Friday, 21 October 2016 08:26

Census 2016: IBM blames Nextgen, Vocus for stuff-up Featured


IBM has laid the blame on Nextgen Networks, and, through it, Vocus Communications, for the collapse of the census website on 9 August, claiming that its instructions to cut off overseas access when a distributed denial of service attack took place were not implemented.

Nextgen and Vocus have denied IBM's claims.

In a submission to the parliamentary panel inquiring into the census debacle, IBM said that ahead of the census, it had anticipated and planned for the risk of DDoS attacks.

The main defence planned was geo-blocking, which was known internally at IBM as Island Australia.

But IBM has also admitted that its employees made errors, stating: "Regrettably, the 7.27 pm DDoS attack (the fourth attack on 9 August) also caused one of the mechanisms used by IBM to monitor the performance of the census site to miscarry.

"As a result, some IBM employees who were observing the monitor mistakenly formed the view that there was a risk that data was being exfiltrated from the website and that the risk needed to be further investigated.

"Out of an abundance of caution, IBM shut down access to the site and assessed the situation. The cause of the problem was identified. No data exfiltration occurred."

The census site was taken offline on 9 August at about 7.30pm, with claims that a distributed denial of service was to blame. No proof has yet been offered to back up this claim.

IBM said this method (geo-blocking) was chosen "because the primary risk of DDoS attacks of sufficient size to disrupt site availability was considered to be from foreign sources".

It pointed out that public access to the site was provided by two ISP links: one by Nextgen Networks and the other by Telstra.

On census night, the submission says, a DDoS attack from a foreign source hit the site at 7.27pm. There had been smaller attacks during the day.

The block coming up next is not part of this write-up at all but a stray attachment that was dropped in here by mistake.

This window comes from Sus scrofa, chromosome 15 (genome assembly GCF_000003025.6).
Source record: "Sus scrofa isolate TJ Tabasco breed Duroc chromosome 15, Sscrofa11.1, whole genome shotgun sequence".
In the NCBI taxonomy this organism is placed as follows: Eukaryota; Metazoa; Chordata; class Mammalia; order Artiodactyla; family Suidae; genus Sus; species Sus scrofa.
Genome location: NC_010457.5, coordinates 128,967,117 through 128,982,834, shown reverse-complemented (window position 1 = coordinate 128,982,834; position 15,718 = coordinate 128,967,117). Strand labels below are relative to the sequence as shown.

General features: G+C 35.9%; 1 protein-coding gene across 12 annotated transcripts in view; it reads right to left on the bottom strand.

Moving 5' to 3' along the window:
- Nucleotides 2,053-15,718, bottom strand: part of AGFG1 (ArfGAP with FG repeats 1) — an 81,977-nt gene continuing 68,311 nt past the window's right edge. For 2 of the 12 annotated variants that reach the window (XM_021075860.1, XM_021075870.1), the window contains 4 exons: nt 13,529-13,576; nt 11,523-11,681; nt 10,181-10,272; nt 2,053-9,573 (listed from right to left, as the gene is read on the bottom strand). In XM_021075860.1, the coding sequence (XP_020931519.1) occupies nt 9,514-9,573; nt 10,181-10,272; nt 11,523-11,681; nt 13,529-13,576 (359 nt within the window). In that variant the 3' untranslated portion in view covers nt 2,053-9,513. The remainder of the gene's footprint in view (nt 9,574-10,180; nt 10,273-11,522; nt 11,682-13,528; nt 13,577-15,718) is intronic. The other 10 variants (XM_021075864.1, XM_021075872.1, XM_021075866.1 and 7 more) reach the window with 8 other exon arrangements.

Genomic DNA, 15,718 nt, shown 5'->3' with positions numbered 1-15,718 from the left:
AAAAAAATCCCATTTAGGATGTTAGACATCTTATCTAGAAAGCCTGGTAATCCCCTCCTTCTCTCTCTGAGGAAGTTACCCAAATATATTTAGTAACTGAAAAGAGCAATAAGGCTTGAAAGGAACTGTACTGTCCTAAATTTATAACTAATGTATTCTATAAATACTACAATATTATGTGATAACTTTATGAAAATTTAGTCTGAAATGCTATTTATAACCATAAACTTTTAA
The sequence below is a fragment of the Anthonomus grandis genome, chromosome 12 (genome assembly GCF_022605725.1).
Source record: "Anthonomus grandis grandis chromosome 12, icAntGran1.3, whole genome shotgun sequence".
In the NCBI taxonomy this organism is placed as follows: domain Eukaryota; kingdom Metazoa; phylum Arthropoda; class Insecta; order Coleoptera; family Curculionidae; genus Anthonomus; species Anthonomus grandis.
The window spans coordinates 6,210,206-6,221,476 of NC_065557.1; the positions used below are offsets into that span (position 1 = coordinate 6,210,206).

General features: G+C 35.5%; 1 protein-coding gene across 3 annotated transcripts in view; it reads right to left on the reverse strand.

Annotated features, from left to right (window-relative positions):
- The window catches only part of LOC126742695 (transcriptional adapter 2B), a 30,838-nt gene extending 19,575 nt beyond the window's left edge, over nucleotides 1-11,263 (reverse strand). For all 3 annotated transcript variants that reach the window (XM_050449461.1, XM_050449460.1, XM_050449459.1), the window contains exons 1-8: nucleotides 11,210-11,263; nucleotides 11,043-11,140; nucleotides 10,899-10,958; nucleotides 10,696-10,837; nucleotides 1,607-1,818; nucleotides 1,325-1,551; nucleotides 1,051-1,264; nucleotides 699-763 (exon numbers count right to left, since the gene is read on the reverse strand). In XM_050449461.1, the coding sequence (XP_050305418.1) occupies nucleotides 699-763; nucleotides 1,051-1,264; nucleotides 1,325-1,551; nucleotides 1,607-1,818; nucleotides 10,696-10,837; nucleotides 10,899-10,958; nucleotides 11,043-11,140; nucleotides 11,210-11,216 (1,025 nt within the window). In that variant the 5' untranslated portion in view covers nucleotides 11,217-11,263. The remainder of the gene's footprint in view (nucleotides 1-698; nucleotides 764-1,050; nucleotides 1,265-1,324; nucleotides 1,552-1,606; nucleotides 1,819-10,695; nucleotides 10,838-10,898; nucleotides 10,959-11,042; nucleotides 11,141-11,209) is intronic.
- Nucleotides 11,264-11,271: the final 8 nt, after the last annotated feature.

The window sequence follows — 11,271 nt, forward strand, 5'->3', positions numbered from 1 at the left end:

"The attack was foreign-sourced and hit the census site via the Nextgen link at a time when IBM had already directed Nextgen (and Telstra) that Island Australia was to be in place and in circumstances where Nextgen had provided repeated assurances to IBM prior to the attack that it had done so," the submission says.

But IBM claims these assurances were incorrect.

It says it was told, a day after the attack had passed, that "a Singapore link operated by one of Nextgen’s upstream suppliers (Vocus Communications or Vocus) had not been closed off and this was the route through which the attack traffic had entered the Nextgen link to the census site".

IBM also claimed that Vocus had admitted the error during a teleconference with it, Nextgen and Telstra around 11pm on 9 August.

The submission says that if Nextgen, and through it Vocus, had properly implemented Island Australia, it would have prevented the DDoS attack and avoided the debacle that occurred.

"The geo-blocking arrangements are implemented by the ISPs at the direction of IBM. When a DDoS attack is attempted, and is sufficiently severe so as to warrant implementing the geo-blocking arrangement, IBM directs Nextgen and Telstra to put Island Australia into place," it said.

The submission said that both before and during the census, information about security processes was treated as confidential and "generally shared only on a need-to-know basis to ensure site security".

It said the Australian Bureau of Statistics and the Australian Signals Directorate were both aware that IBM intended to use geo-blocking.

"The ABS' IT security personnel considered geo-blocking to be an 'extremely effective control'," the submission says.

Additionally, IBM said, it understood that the ASD had been asked by the ABS to review the security arrangements for the site, "but the ASD declined to undertake a detailed review".

IBM and the ABS met the ASD on 21 July to seek input on security threats. "During the course of that discussion, IBM asked the ASD if it was aware of any intelligence relating to planned denial of service attack risk. The ASD said it was not and (said) that it would keep the ABS/IBM informed if such intelligence emerged. The ASD did not provide IBM with any such intelligence."

The submission further said that IBM was aware that the ABS met ASIO representatives on the same day (21 July) to discuss security issues relating to the census, but was unaware of what was discussed.

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Sam Varghese

Sam Varghese has been writing for iTWire since 2006, a year after the site came into existence. For nearly a decade thereafter, he wrote mostly about free and open source software, based on his own use of this genre of software. Since May 2016, he has been writing across many areas of technology. He has been a journalist for nearly 40 years in India (Indian Express and Deccan Herald), the UAE (Khaleej Times) and Australia (Daily Commercial News (now defunct) and The Age). His personal blog is titled Irregular Expression.

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